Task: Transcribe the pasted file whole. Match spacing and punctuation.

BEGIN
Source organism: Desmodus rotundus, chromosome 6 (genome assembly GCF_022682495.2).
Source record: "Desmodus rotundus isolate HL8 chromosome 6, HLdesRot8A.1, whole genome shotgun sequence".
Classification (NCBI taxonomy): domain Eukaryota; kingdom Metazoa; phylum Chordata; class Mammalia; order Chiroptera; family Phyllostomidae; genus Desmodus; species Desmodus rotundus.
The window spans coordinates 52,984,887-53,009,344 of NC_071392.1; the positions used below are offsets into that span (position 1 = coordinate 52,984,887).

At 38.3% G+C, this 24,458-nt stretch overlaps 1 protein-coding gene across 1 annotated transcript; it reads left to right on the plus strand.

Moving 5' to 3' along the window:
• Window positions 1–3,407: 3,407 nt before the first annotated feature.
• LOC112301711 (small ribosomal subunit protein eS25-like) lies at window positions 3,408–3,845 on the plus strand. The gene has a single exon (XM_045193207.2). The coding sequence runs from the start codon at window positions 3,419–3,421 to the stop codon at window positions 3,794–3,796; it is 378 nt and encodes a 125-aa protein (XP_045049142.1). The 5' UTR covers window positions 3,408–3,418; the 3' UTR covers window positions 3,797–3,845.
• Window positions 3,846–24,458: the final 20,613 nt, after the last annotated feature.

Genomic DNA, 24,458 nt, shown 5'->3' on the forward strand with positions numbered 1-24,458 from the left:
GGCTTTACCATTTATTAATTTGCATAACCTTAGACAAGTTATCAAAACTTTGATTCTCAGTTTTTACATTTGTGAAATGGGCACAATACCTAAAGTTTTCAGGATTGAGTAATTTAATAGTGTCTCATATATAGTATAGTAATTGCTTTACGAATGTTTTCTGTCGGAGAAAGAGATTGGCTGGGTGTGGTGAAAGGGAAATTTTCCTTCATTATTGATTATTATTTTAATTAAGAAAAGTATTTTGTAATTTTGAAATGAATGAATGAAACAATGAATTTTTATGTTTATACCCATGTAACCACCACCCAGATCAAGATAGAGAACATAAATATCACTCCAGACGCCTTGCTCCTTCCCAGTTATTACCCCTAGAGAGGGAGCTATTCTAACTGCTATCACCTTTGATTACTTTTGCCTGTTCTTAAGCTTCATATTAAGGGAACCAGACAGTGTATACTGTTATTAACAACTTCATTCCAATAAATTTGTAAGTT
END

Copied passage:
Source organism: Desmodus rotundus, chromosome 6 (genome assembly GCF_022682495.2).
Source record: "Desmodus rotundus isolate HL8 chromosome 6, HLdesRot8A.1, whole genome shotgun sequence".
Classification (NCBI taxonomy): domain Eukaryota; kingdom Metazoa; phylum Chordata; class Mammalia; order Chiroptera; family Phyllostomidae; genus Desmodus; species Desmodus rotundus.
The window spans coordinates 52,984,887-53,009,344 of NC_071392.1; the positions used below are offsets into that span (position 1 = coordinate 52,984,887).

At 38.3% G+C, this 24,458-nt stretch overlaps 1 protein-coding gene across 1 annotated transcript; it reads left to right on the plus strand.

Moving 5' to 3' along the window:
• Window positions 1–3,407: 3,407 nt before the first annotated feature.
• LOC112301711 (small ribosomal subunit protein eS25-like) lies at window positions 3,408–3,845 on the plus strand. The gene has a single exon (XM_045193207.2). The coding sequence runs from the start codon at window positions 3,419–3,421 to the stop codon at window positions 3,794–3,796; it is 378 nt and encodes a 125-aa protein (XP_045049142.1). The 5' UTR covers window positions 3,408–3,418; the 3' UTR covers window positions 3,797–3,845.
• Window positions 3,846–24,458: the final 20,613 nt, after the last annotated feature.

Genomic DNA, 24,458 nt, shown 5'->3' on the forward strand with positions numbered 1-24,458 from the left:
GGCTTTACCATTTATTAATTTGCATAACCTTAGACAAGTTATCAAAACTTTGATTCTCAGTTTTTACATTTGTGAAATGGGCACAATACCTAAAGTTTTCAGGATTGAGTAATTTAATAGTGTCTCATATATAGTATAGTAATTGCTTTACGAATGTTTTCTGTCGGAGAAAGAGATTGGCTGGGTGTGGTGAAAGGGAAATTTTCCTTCATTATTGATTATTATTTTAATTAAGAAAAGTATTTTGTAATTTTGAAATGAATGAATGAAACAATGAATTTTTATGTTTATACCCATGTAACCACCACCCAGATCAAGATAGAGAACATAAATATCACTCCAGACGCCTTGCTCCTTCCCAGTTATTACCCCTAGAGAGGGAGCTATTCTAACTGCTATCACCTTTGATTACTTTTGCCTGTTCTTAAGCTTCATATTAAGGGAACCAGACAGTGTATACTGTTATTAACAACTTCATTCCAATAAATTTGTAAGTT